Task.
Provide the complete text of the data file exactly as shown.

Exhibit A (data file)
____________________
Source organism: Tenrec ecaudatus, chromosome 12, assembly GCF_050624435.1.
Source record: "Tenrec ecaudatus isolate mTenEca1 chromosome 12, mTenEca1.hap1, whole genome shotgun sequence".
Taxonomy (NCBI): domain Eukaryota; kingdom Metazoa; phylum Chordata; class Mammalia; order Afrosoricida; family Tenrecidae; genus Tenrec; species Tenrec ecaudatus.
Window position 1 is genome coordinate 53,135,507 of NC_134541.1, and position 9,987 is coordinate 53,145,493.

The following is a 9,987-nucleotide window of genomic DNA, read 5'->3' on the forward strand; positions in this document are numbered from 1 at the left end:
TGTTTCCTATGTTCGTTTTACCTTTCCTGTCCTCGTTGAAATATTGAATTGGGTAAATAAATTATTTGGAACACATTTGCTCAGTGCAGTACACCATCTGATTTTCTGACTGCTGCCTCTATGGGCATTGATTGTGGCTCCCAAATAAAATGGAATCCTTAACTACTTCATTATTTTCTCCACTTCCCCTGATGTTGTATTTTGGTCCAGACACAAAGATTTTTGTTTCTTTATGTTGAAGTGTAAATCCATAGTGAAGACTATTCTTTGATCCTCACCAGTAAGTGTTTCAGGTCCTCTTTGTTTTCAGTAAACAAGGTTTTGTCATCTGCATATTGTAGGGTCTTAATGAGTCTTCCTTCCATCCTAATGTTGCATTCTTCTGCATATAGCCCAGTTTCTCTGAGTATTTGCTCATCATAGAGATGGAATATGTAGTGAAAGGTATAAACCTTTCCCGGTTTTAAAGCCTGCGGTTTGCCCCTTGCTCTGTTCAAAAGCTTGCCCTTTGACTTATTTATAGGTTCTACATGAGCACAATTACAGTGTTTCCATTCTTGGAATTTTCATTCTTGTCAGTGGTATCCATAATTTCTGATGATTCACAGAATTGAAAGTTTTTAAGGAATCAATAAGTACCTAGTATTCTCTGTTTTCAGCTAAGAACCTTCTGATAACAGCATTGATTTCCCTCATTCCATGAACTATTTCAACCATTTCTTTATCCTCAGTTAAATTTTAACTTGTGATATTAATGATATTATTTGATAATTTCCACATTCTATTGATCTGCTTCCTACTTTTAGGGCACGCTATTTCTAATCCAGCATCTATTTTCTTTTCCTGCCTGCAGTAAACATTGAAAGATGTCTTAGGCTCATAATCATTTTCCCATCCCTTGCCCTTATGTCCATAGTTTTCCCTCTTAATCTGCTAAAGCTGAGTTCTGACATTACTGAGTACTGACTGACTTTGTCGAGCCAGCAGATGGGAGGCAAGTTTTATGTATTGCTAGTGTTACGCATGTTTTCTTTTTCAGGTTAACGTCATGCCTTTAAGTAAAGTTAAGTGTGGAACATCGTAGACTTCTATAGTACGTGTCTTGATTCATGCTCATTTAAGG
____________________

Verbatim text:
Source organism: Tenrec ecaudatus, chromosome 12, assembly GCF_050624435.1.
Source record: "Tenrec ecaudatus isolate mTenEca1 chromosome 12, mTenEca1.hap1, whole genome shotgun sequence".
Taxonomy (NCBI): domain Eukaryota; kingdom Metazoa; phylum Chordata; class Mammalia; order Afrosoricida; family Tenrecidae; genus Tenrec; species Tenrec ecaudatus.
Window position 1 is genome coordinate 53,135,507 of NC_134541.1, and position 9,987 is coordinate 53,145,493.

The following is a 9,987-nucleotide window of genomic DNA, read 5'->3' on the forward strand; positions in this document are numbered from 1 at the left end:
TGTTTCCTATGTTCGTTTTACCTTTCCTGTCCTCGTTGAAATATTGAATTGGGTAAATAAATTATTTGGAACACATTTGCTCAGTGCAGTACACCATCTGATTTTCTGACTGCTGCCTCTATGGGCATTGATTGTGGCTCCCAAATAAAATGGAATCCTTAACTACTTCATTATTTTCTCCACTTCCCCTGATGTTGTATTTTGGTCCAGACACAAAGATTTTTGTTTCTTTATGTTGAAGTGTAAATCCATAGTGAAGACTATTCTTTGATCCTCACCAGTAAGTGTTTCAGGTCCTCTTTGTTTTCAGTAAACAAGGTTTTGTCATCTGCATATTGTAGGGTCTTAATGAGTCTTCCTTCCATCCTAATGTTGCATTCTTCTGCATATAGCCCAGTTTCTCTGAGTATTTGCTCATCATAGAGATGGAATATGTAGTGAAAGGTATAAACCTTTCCCGGTTTTAAAGCCTGCGGTTTGCCCCTTGCTCTGTTCAAAAGCTTGCCCTTTGACTTATTTATAGGTTCTACATGAGCACAATTACAGTGTTTCCATTCTTGGAATTTTCATTCTTGTCAGTGGTATCCATAATTTCTGATGATTCACAGAATTGAAAGTTTTTAAGGAATCAATAAGTACCTAGTATTCTCTGTTTTCAGCTAAGAACCTTCTGATAACAGCATTGATTTCCCTCATTCCATGAACTATTTCAACCATTTCTTTATCCTCAGTTAAATTTTAACTTGTGATATTAATGATATTATTTGATAATTTCCACATTCTATTGATCTGCTTCCTACTTTTAGGGCACGCTATTTCTAATCCAGCATCTATTTTCTTTTCCTGCCTGCAGTAAACATTGAAAGATGTCTTAGGCTCATAATCATTTTCCCATCCCTTGCCCTTATGTCCATAGTTTTCCCTCTTAATCTGCTAAAGCTGAGTTCTGACATTACTGAGTACTGACTGACTTTGTCGAGCCAGCAGATGGGAGGCAAGTTTTATGTATTGCTAGTGTTACGCATGTTTTCTTTTTCAGGTTAACGTCATGCCTTTAAGTAAAGTTAAGTGTGGAACATCGTAGACTTCTATAGTACGTGTCTTGATTCATGCTCATTTAAGG